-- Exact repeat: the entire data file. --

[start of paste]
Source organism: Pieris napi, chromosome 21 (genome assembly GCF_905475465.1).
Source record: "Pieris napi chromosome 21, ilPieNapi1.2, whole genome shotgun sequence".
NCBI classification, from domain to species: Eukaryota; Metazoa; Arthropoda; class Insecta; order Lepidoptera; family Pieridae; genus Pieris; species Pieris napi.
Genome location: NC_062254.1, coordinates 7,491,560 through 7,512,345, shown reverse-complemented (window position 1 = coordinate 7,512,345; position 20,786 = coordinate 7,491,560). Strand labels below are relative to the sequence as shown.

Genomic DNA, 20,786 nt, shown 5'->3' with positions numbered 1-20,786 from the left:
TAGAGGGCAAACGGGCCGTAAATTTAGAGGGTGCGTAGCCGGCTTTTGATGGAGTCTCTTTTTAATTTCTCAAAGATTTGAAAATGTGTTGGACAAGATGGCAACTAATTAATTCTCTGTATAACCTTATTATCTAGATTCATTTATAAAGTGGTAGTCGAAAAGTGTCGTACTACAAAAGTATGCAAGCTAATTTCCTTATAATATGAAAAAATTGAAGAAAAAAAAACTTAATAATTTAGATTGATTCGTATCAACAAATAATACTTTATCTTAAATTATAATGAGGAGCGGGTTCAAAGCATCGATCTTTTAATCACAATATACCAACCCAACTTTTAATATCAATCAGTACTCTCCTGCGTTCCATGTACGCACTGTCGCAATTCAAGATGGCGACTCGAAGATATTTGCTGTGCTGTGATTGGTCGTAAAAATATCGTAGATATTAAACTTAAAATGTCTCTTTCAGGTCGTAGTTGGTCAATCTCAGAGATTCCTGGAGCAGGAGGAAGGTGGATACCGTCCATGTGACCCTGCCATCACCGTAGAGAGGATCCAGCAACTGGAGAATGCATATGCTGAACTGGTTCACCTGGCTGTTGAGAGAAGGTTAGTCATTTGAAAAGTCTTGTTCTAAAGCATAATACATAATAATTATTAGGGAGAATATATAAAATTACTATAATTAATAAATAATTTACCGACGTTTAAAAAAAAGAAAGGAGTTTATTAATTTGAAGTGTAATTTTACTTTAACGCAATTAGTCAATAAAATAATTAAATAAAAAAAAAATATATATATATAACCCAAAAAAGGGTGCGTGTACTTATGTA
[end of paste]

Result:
Source organism: Pieris napi, chromosome 21 (genome assembly GCF_905475465.1).
Source record: "Pieris napi chromosome 21, ilPieNapi1.2, whole genome shotgun sequence".
NCBI classification, from domain to species: Eukaryota; Metazoa; Arthropoda; class Insecta; order Lepidoptera; family Pieridae; genus Pieris; species Pieris napi.
Genome location: NC_062254.1, coordinates 7,491,560 through 7,512,345, shown reverse-complemented (window position 1 = coordinate 7,512,345; position 20,786 = coordinate 7,491,560). Strand labels below are relative to the sequence as shown.

Genomic DNA, 20,786 nt, shown 5'->3' with positions numbered 1-20,786 from the left:
TAGAGGGCAAACGGGCCGTAAATTTAGAGGGTGCGTAGCCGGCTTTTGATGGAGTCTCTTTTTAATTTCTCAAAGATTTGAAAATGTGTTGGACAAGATGGCAACTAATTAATTCTCTGTATAACCTTATTATCTAGATTCATTTATAAAGTGGTAGTCGAAAAGTGTCGTACTACAAAAGTATGCAAGCTAATTTCCTTATAATATGAAAAAATTGAAGAAAAAAAAACTTAATAATTTAGATTGATTCGTATCAACAAATAATACTTTATCTTAAATTATAATGAGGAGCGGGTTCAAAGCATCGATCTTTTAATCACAATATACCAACCCAACTTTTAATATCAATCAGTACTCTCCTGCGTTCCATGTACGCACTGTCGCAATTCAAGATGGCGACTCGAAGATATTTGCTGTGCTGTGATTGGTCGTAAAAATATCGTAGATATTAAACTTAAAATGTCTCTTTCAGGTCGTAGTTGGTCAATCTCAGAGATTCCTGGAGCAGGAGGAAGGTGGATACCGTCCATGTGACCCTGCCATCACCGTAGAGAGGATCCAGCAACTGGAGAATGCATATGCTGAACTGGTTCACCTGGCTGTTGAGAGAAGGTTAGTCATTTGAAAAGTCTTGTTCTAAAGCATAATACATAATAATTATTAGGGAGAATATATAAAATTACTATAATTAATAAATAATTTACCGACGTTTAAAAAAAAGAAAGGAGTTTATTAATTTGAAGTGTAATTTTACTTTAACGCAATTAGTCAATAAAATAATTAAATAAAAAAAAAATATATATATATAACCCAAAAAAGGGTGCGTGTACTTATGTA